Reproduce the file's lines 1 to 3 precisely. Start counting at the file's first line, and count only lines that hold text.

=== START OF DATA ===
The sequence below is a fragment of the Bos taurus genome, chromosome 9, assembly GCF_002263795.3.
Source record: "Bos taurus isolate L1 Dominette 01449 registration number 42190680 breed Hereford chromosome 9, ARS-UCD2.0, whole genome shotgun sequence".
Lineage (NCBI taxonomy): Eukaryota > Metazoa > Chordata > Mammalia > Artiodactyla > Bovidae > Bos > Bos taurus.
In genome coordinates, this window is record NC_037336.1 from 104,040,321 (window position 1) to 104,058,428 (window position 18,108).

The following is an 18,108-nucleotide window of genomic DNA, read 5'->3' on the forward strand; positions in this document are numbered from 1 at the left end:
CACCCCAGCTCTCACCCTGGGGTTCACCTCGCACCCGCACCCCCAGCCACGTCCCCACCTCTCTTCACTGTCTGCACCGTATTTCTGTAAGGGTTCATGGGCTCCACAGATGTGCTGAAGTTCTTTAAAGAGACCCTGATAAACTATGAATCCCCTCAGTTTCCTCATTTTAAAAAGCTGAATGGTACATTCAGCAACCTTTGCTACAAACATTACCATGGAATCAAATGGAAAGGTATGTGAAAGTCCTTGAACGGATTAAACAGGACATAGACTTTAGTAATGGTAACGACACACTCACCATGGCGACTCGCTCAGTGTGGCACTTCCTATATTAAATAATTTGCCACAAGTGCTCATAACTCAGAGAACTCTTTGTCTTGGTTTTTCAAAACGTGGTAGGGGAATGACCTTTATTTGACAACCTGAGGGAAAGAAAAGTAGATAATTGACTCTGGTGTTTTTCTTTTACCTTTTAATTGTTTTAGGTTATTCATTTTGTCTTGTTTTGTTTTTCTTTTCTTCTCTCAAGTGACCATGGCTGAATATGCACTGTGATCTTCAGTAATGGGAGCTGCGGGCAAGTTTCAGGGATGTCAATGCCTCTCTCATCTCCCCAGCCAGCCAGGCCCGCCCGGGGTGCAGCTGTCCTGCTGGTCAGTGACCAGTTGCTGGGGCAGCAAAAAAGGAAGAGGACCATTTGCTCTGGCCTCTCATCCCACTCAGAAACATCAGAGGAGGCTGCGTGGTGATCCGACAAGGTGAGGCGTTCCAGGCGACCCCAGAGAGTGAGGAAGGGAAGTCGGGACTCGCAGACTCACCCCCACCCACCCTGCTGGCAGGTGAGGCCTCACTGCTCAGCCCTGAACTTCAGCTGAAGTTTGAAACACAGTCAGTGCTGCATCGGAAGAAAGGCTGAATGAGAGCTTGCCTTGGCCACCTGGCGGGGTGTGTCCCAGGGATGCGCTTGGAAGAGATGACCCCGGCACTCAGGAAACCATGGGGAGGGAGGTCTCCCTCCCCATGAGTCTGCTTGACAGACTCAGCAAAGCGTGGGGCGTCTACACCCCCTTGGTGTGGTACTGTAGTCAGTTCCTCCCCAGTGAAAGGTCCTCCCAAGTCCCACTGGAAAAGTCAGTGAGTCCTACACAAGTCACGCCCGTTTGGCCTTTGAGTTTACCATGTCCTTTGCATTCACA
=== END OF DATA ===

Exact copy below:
The sequence below is a fragment of the Bos taurus genome, chromosome 9, assembly GCF_002263795.3.
Source record: "Bos taurus isolate L1 Dominette 01449 registration number 42190680 breed Hereford chromosome 9, ARS-UCD2.0, whole genome shotgun sequence".
Lineage (NCBI taxonomy): Eukaryota > Metazoa > Chordata > Mammalia > Artiodactyla > Bovidae > Bos > Bos taurus.